Ever since a couple of colleagues and I foolishly thought we could actually transplant caged killifish in the wilds of New Jersey — a contaminated Newark backwater to be more exact (within a week the fish were gone, cages and all – stolen) I’ve been interested in the incredibly resistant little minnow. Not only can it withstand a flopping around in the trunk of a University car (thankfully no one commented on the slightly damp fishy smelling trunk upon its return) but these fish do just fine in environments that would otherwise be considered highly contaminated with PCBs, dioxins and similar chemicals as well. In the sixteen or so years since our fish were stolen, some really nice work has been done by Diane Nacci and her group at the Atlantic Ecology division of the EPA, and Andrew Whitehead at Louisiana State University whose work confirms not only have killifish evolved resistance to these human-aged chemicals but that in a great example of convergent evolution, distinct populations appear to have evolved a “similarly profound desensitization of aryl-hydrocarbon receptor-mediated transcriptional activation”. For more, see their most recent paper, Common mechanism underlies repeated evolution of extreme tolerance to pollution, published in the Proceedings of the Royal Society B. As to how different populations might similarly evolve write the authors: “The rapid, repeated, heritable and convergent nature of evolved tolerance suggests that ancestral killifish populations harboured genotypes that enabled adaptation to twentieth-century industrial pollutants.”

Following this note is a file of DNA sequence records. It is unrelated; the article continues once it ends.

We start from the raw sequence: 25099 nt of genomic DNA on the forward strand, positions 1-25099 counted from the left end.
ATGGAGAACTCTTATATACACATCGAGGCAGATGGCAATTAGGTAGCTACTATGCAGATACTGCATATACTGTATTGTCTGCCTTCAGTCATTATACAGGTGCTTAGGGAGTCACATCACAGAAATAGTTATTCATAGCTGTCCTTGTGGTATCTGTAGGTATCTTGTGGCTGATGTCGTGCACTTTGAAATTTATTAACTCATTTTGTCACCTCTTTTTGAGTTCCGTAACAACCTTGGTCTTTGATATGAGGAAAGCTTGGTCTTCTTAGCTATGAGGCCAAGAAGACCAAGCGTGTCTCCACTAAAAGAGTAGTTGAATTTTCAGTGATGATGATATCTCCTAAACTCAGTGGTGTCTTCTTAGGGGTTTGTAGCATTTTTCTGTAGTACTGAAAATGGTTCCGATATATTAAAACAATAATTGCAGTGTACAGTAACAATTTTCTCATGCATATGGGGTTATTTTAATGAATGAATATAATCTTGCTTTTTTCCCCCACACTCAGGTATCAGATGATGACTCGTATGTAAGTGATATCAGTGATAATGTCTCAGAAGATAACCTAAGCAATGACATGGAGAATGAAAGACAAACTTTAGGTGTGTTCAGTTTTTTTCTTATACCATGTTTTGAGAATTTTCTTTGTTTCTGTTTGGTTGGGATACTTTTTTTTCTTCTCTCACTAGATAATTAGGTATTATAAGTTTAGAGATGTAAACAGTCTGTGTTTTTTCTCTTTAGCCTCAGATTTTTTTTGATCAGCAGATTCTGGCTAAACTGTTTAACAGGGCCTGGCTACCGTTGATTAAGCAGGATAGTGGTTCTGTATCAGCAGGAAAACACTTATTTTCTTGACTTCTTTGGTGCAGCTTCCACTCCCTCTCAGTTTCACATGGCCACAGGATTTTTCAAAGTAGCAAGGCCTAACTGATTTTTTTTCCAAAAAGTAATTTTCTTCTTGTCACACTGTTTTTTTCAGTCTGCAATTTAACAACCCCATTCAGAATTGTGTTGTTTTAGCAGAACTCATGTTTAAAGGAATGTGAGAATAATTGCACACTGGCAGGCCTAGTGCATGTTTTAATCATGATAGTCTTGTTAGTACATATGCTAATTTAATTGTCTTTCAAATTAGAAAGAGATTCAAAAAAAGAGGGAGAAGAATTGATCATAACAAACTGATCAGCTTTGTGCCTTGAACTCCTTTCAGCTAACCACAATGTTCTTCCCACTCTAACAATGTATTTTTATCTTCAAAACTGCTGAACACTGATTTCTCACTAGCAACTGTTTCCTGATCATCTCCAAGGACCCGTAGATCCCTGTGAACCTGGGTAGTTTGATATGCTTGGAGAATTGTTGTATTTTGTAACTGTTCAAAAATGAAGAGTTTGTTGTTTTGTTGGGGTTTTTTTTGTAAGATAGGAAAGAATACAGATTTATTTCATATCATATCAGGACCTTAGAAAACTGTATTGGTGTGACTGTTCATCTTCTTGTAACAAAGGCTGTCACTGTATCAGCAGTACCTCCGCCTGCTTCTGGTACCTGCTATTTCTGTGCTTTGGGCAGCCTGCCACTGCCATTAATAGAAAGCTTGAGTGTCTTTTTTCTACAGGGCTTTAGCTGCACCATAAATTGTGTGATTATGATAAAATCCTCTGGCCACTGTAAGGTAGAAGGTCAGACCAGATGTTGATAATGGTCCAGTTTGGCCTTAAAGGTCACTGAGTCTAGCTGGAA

As we learn more about the evolution of vertebrates, it will be interesting to see if this model holds – and for how many species facing similar environmental degradation as killifish.